Much like its high school counterpart, the state meet has succeeded in bringing out the best in young runners each year. The list of top boys and girls times reads like who’s-who of some of the best Indiana runners of the past decade. “No place else gives us that kind of competition” said Coach Blackwell. “They [runners] can run against Warsaw. They can run against some of the Fort Wayne schools. They can run against schools from down south. There is no other meet like that.”
This environment of high-caliber competition is a major part of what has and will continue to make the event so successful. When asked, Wire was understandably guarded but overall optimistic about the future of the middle school state meet. “Our goal is to keep it growing and keep improving” he said thoughtfully, mentioning also that beyond that, he has many ideas as to where he would like to take the meet. Since the meet operates as a non-profit, the typical budgets concerns remain year-to-year. Wire expressed the hope of acquiring a big-name corporate athletic sponsor at some point, which would greatly help in covering the growing expenses for putting on such a high caliber meet. At the end of the day though, Wire hopes that the meet will continue to fulfill its mission of providing the best possible competitive experience to young runners in Indiana.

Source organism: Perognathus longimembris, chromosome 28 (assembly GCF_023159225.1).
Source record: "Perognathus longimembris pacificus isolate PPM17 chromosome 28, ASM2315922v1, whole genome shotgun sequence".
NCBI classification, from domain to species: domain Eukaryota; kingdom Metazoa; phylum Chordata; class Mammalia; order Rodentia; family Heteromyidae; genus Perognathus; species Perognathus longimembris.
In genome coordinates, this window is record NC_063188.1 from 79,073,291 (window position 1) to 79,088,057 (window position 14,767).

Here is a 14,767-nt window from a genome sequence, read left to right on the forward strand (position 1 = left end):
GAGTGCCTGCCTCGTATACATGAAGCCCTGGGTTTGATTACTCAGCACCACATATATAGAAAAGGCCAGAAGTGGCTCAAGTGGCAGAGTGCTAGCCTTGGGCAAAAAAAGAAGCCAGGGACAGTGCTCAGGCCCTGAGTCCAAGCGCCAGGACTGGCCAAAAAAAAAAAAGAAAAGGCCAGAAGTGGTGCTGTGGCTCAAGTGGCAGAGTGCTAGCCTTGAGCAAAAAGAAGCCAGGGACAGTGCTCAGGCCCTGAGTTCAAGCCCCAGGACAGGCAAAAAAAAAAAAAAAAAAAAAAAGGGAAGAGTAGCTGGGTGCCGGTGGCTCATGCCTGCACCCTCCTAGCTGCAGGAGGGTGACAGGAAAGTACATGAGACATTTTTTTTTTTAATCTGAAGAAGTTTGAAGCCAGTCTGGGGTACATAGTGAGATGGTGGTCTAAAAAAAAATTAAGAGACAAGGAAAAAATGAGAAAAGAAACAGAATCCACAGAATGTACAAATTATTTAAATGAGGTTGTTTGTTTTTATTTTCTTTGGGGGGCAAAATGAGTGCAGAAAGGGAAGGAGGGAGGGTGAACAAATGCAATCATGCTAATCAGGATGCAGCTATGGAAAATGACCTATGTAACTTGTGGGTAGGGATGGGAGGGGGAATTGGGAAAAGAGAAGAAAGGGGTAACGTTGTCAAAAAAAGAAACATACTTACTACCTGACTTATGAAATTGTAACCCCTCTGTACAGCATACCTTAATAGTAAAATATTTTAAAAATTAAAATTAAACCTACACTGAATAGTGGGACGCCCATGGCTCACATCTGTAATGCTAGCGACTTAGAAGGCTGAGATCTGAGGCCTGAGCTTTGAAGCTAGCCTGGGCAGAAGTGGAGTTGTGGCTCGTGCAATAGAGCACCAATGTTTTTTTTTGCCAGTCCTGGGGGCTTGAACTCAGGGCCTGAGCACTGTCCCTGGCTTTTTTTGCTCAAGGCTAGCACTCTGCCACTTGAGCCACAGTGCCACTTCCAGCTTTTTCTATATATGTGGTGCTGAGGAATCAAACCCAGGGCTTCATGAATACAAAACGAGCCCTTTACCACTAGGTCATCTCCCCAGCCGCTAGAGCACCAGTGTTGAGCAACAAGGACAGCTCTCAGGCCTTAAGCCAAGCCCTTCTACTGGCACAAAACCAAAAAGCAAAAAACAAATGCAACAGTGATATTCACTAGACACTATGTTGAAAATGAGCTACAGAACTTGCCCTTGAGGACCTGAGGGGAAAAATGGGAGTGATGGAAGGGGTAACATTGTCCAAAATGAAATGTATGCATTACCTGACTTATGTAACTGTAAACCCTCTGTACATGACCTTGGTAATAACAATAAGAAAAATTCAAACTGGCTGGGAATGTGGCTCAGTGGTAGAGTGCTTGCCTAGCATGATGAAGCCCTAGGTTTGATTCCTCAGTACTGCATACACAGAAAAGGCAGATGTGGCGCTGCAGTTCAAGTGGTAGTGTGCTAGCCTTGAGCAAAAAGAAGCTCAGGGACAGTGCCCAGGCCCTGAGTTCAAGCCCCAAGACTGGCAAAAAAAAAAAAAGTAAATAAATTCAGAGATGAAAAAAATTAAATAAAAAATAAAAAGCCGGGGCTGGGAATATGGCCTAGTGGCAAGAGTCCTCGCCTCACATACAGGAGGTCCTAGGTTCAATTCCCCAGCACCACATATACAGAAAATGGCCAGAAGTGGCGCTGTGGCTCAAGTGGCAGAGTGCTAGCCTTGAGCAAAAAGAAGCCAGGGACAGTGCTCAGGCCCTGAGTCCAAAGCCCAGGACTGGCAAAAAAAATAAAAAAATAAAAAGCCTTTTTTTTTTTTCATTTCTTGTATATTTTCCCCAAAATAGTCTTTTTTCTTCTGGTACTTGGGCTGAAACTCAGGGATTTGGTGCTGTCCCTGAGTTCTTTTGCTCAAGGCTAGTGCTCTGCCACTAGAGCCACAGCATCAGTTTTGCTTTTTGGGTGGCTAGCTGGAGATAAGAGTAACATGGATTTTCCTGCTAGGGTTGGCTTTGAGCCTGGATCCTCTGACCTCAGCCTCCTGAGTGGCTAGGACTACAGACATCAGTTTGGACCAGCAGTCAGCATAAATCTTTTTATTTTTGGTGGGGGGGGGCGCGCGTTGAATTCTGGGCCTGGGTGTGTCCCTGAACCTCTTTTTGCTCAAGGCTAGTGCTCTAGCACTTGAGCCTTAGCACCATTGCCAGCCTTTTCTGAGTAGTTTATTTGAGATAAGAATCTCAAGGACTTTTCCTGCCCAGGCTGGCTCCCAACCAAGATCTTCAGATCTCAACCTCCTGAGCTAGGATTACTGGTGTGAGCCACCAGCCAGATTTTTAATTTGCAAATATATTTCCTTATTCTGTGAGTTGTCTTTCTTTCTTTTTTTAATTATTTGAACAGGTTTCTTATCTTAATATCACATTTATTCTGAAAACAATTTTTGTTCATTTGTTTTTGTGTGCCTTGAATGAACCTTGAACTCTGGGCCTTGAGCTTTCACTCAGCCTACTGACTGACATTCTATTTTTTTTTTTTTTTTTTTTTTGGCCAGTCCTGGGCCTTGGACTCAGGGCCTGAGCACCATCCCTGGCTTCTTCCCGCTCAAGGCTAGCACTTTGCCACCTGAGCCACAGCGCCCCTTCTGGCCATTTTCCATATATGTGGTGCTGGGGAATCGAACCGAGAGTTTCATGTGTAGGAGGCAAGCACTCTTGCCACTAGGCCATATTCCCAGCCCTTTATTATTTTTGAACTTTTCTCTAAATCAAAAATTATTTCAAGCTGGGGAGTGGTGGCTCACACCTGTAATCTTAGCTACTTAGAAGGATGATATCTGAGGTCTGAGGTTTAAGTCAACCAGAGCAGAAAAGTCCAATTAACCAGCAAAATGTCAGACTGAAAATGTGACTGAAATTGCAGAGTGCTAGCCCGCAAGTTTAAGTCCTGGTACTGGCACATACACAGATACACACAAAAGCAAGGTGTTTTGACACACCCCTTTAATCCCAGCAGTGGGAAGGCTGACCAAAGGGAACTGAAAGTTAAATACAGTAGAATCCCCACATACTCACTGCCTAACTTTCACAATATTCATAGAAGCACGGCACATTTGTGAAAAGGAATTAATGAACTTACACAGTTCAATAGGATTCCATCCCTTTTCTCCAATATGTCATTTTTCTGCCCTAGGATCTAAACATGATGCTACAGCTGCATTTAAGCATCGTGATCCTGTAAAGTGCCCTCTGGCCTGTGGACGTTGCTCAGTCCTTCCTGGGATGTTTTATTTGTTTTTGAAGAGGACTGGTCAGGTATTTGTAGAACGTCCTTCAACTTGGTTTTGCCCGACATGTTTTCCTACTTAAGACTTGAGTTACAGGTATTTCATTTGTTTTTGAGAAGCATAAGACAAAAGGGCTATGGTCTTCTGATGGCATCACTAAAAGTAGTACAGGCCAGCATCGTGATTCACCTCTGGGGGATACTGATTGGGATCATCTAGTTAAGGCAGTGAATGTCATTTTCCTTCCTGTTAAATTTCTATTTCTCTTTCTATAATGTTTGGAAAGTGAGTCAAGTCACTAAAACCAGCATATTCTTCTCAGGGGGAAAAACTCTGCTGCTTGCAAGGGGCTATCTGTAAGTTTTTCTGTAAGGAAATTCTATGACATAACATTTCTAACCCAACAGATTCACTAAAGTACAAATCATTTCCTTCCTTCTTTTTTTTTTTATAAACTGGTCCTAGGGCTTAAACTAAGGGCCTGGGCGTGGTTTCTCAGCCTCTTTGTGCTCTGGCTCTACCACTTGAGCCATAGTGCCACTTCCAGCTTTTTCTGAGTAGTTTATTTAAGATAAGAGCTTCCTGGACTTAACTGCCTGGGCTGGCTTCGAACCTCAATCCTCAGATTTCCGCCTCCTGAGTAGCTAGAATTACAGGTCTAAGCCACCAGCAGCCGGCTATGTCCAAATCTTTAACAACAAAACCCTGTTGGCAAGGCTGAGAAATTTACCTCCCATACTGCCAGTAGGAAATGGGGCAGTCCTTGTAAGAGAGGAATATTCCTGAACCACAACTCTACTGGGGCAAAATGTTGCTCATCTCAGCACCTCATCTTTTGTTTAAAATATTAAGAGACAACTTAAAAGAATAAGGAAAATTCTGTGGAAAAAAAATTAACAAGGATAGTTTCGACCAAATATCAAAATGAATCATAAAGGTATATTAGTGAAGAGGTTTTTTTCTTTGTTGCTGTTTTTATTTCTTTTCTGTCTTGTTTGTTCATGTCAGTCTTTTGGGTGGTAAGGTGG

For more information on the Middle School State Championship, visit: http://www.indianaallstarrunningclub.com/
And for those of you who decided to keep reading instead of clicking that link, here is the race-day schedule and a look at the top returners in each varsity category.
Meet Time schedule:
Check-In/Packet Pick-up…………………………………9:30 a.m. – 11:00 a.m.
Course closes to walks/Opening Ceremony……11:15 a.m.
JV Girls/Boys…………………………………………………11:30/11:55 a.m.
Small School Varsity Girls………………………………12:20 p.m.
Big School Varsity Girls………………………………….12:45 p.m.
Small School Varsity Boys………………………………1:10 p.m.
Big School Varsity Boys………………………………….1:35 p.m.
Gr.3-4-5 (Girls and Boys)………………………………..2:00 p.m.
Awards Ceremony………………………………………….2:30-3:30 p.m.